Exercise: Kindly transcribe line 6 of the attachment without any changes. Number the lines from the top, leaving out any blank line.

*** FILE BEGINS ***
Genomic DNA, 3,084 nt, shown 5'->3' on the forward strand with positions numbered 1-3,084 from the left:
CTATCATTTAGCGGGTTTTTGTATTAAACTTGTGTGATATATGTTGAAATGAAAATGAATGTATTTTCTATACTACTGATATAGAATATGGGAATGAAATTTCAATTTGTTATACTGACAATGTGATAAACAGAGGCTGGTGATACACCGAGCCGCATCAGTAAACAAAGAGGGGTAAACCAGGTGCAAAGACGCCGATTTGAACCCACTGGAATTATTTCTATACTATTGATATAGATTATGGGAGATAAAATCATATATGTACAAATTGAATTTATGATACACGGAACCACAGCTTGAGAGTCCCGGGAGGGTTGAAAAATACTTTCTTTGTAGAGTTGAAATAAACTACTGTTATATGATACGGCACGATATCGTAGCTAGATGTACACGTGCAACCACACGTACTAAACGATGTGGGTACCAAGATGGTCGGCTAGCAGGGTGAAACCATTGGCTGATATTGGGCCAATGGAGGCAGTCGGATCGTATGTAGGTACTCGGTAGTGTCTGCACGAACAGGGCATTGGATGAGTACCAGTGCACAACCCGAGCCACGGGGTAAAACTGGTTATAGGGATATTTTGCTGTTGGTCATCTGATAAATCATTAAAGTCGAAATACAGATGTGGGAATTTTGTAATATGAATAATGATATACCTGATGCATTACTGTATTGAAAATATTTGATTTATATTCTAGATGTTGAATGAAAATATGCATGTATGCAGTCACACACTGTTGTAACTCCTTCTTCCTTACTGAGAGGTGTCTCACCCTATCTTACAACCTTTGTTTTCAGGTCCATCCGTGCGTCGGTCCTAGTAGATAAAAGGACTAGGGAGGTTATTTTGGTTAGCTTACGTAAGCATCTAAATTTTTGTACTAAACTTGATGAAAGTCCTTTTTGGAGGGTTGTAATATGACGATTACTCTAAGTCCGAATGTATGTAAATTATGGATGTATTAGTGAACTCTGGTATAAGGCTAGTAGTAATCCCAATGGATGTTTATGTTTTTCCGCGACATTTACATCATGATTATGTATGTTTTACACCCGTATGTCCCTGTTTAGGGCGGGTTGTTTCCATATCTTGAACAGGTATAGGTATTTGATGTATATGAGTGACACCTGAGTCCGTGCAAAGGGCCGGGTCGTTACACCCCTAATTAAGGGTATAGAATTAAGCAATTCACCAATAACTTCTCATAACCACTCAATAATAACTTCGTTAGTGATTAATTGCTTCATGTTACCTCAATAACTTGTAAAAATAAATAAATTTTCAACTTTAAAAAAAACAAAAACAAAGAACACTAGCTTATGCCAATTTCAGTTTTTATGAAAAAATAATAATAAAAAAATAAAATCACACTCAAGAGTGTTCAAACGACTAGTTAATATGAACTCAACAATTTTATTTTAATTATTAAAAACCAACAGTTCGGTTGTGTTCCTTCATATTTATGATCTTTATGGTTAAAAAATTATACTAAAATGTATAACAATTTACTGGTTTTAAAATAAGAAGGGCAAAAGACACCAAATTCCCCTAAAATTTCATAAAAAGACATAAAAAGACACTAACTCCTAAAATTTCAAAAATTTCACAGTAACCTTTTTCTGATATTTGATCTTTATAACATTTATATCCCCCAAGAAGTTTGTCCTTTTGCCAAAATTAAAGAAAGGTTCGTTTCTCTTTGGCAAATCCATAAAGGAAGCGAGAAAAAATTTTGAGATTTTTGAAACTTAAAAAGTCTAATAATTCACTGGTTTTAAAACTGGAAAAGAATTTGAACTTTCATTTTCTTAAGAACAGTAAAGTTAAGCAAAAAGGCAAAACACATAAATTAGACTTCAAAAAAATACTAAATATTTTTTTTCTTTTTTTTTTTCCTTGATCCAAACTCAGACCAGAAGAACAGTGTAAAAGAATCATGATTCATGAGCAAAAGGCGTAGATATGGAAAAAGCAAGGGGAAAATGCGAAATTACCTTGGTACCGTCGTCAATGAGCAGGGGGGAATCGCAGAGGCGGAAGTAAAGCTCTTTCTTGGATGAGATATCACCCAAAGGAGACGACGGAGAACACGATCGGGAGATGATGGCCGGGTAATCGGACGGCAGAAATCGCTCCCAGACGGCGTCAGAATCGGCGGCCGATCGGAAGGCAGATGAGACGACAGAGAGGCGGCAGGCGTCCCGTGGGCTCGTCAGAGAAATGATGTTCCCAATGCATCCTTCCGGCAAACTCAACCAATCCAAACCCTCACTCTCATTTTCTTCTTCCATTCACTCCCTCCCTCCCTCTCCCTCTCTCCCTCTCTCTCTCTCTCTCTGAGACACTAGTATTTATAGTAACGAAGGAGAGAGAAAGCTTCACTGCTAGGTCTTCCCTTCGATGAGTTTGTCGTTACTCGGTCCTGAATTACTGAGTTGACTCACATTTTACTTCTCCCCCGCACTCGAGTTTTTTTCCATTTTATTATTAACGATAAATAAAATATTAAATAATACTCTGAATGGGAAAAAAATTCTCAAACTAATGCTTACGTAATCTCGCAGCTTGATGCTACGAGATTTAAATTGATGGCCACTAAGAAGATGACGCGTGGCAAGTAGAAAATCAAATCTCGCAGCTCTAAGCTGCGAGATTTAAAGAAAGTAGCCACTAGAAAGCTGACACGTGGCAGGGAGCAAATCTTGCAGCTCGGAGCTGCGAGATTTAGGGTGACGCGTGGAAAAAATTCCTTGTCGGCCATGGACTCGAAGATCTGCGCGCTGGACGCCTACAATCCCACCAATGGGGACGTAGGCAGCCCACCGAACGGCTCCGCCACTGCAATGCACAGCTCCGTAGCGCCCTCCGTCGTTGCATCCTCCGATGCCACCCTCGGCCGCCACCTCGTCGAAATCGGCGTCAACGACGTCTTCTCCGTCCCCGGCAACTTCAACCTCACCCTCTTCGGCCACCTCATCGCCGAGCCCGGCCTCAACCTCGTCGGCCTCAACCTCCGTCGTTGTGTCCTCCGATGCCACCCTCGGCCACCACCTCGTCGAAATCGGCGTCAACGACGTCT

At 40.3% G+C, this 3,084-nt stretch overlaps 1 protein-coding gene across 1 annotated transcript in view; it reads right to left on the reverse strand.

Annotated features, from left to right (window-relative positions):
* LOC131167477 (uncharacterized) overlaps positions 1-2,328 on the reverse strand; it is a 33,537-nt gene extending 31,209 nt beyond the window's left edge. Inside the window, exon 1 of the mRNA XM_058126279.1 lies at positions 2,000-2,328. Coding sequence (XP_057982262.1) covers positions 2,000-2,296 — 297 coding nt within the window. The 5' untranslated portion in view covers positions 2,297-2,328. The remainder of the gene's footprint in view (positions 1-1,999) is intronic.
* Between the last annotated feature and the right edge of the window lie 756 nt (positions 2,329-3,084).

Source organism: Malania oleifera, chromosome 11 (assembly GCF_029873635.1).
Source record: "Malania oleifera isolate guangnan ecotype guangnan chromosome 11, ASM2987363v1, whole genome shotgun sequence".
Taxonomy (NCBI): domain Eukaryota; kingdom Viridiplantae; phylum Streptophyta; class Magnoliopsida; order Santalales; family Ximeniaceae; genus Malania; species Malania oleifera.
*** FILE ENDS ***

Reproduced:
* Between the last annotated feature and the right edge of the window lie 756 nt (positions 2,329-3,084).